Follow by Email

Monday, November 16, 2015

Chock full of Mystery!

These four post cards contain a whole lot of mystery. The first is a tongue-in-cheek mystery: Where did they get food that grew so large? The other mysteries are things like: Who printed these cards? Who published the cards? Where were they sold? Why are they printed in black and white? How old are they?
The only answer to a question from above that I can provide is not very specific. The cards were probably printed in the Divided Back Era (1907 – 1915). After March 1, 1907 the public were allowed to write more than just the address on the back of the post card. A line was usually printed down the middle and, certainly at the beginning of this era, the two sides were labelled about which side was appropriate for the address and which was reserved for the message. Another hint is that the pictures on the fronts of the cards go all the way to the edges of the post cards. After 1915, in order to save some money on ink costs, the printers provided a border around the picture on the front of the post cards.

If you look at the numbers on the flat cars (right side) you might conclude that these cards were part of a series published by the company - whoever they were.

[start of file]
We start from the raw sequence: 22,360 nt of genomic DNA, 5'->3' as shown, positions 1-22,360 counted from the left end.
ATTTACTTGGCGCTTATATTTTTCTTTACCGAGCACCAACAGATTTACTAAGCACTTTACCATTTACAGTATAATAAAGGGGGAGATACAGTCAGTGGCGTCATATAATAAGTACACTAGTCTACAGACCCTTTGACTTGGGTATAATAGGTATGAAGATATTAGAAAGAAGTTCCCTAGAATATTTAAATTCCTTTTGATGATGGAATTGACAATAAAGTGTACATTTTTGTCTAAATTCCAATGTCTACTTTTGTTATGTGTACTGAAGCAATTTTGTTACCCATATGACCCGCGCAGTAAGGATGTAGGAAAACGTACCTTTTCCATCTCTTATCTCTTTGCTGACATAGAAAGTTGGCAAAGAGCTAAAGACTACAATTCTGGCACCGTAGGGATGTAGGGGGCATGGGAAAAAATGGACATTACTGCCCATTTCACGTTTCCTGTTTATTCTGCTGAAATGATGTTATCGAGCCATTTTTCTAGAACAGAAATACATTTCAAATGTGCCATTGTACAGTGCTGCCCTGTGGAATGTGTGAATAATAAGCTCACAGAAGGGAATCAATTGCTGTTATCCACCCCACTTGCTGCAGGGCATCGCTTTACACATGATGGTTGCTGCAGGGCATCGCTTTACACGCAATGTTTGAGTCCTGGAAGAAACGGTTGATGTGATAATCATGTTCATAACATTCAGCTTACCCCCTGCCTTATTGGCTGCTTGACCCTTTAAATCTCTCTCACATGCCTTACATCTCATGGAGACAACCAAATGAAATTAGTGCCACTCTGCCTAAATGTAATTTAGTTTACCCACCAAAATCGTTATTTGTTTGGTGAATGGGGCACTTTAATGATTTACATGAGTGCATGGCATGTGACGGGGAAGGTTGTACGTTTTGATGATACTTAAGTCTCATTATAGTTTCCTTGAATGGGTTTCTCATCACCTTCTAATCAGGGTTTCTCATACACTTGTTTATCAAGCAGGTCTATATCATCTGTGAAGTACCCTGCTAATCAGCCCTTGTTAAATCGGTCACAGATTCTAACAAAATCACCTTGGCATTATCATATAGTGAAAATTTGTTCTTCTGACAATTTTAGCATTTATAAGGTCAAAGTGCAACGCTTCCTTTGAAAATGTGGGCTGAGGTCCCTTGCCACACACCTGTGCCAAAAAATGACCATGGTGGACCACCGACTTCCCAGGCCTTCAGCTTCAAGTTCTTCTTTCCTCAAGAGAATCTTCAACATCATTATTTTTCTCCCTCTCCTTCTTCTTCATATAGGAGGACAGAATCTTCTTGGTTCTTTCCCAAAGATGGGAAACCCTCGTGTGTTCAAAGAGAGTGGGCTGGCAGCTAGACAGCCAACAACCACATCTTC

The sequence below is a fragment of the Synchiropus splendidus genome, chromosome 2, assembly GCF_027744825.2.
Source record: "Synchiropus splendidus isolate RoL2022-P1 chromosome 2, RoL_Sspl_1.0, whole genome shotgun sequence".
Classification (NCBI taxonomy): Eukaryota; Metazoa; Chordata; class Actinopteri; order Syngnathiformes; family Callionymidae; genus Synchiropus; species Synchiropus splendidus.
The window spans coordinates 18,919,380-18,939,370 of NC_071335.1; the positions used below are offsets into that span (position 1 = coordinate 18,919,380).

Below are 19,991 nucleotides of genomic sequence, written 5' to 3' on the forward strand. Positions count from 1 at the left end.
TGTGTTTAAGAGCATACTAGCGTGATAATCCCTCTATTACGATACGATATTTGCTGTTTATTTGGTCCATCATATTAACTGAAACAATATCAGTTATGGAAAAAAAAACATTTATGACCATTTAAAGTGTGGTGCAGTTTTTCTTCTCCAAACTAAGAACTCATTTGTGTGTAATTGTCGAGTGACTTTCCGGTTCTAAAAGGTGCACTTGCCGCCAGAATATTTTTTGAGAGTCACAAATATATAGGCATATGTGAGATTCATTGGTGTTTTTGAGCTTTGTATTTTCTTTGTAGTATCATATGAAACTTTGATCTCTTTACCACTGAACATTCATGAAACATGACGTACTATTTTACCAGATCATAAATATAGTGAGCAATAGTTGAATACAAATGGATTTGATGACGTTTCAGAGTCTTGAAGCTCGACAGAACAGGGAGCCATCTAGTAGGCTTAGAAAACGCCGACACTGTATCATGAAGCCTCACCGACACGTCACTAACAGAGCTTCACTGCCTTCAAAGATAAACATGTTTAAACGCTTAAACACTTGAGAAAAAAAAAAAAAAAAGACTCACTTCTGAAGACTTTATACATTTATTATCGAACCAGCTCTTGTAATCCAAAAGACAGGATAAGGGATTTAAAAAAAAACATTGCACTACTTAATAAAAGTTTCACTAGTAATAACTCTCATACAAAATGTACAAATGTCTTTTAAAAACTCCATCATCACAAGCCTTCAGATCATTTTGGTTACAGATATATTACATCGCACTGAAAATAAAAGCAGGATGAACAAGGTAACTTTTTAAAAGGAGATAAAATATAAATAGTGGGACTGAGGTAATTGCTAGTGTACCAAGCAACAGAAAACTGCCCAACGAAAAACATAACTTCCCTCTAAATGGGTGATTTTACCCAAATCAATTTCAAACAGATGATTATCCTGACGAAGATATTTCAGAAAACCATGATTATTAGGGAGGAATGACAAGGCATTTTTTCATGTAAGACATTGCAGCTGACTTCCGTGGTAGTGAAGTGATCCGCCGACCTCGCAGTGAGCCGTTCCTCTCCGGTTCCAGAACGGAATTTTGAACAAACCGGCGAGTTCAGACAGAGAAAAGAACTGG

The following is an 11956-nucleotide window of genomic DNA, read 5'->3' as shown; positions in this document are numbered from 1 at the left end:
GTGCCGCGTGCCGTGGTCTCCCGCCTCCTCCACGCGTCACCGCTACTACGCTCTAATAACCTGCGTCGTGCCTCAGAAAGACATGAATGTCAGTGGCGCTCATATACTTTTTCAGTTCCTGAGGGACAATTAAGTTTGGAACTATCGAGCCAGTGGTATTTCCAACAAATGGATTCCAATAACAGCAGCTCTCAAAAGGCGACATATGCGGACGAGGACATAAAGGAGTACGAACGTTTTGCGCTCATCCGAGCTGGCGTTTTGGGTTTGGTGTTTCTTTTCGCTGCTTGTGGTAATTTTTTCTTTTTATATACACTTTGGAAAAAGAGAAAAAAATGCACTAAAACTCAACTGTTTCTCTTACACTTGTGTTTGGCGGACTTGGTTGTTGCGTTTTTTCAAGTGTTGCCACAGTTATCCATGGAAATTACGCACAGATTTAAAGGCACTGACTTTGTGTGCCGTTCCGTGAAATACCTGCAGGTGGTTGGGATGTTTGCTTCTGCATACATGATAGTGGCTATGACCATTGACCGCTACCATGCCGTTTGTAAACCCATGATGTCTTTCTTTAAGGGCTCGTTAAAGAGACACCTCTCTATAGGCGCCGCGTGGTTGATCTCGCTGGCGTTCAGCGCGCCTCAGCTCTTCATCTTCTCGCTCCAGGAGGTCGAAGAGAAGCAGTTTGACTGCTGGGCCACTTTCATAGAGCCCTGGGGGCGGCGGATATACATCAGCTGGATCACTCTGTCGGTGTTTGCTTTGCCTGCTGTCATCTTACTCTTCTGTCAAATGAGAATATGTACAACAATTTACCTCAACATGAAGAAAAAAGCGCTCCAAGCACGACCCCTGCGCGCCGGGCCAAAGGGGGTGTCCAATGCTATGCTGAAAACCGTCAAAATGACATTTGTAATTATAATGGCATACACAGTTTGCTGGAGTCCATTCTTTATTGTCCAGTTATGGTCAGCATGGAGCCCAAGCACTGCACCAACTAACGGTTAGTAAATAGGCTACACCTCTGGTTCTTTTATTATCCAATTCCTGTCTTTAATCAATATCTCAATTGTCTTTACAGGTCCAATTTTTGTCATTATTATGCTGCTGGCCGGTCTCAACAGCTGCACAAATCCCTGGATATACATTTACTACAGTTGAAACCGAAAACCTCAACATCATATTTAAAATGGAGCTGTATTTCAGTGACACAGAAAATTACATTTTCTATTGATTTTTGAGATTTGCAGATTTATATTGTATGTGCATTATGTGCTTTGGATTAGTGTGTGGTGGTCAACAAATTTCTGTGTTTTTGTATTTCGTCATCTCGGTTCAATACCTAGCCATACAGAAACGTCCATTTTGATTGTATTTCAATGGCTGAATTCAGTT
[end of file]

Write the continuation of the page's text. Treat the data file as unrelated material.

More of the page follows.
A careful look at the post card with the flat car holding the watermelon foreshadows this border. If you look to the right-hand edge of the post card you will see that there is white space between the scene and the edge of the card. Unfortunately, it is not something that was done on purpose. This card is at the bottom of the picture below. You can imagine that the part of the watermelon is missing from the left side of the card. It could easily be the width of the white stripe on the right.

This post card is at the bottom of the picture below. You can see that the box that contains the words, “PLACE STAMP HERE” is very close to the edge – compared to the three above it. This card didn’t go through the cutting machine very neatly. Another mystery: Who was on quality control?

No comments:

Post a Comment

If you know anything about the history of the cards, the trains or the locations, please add them.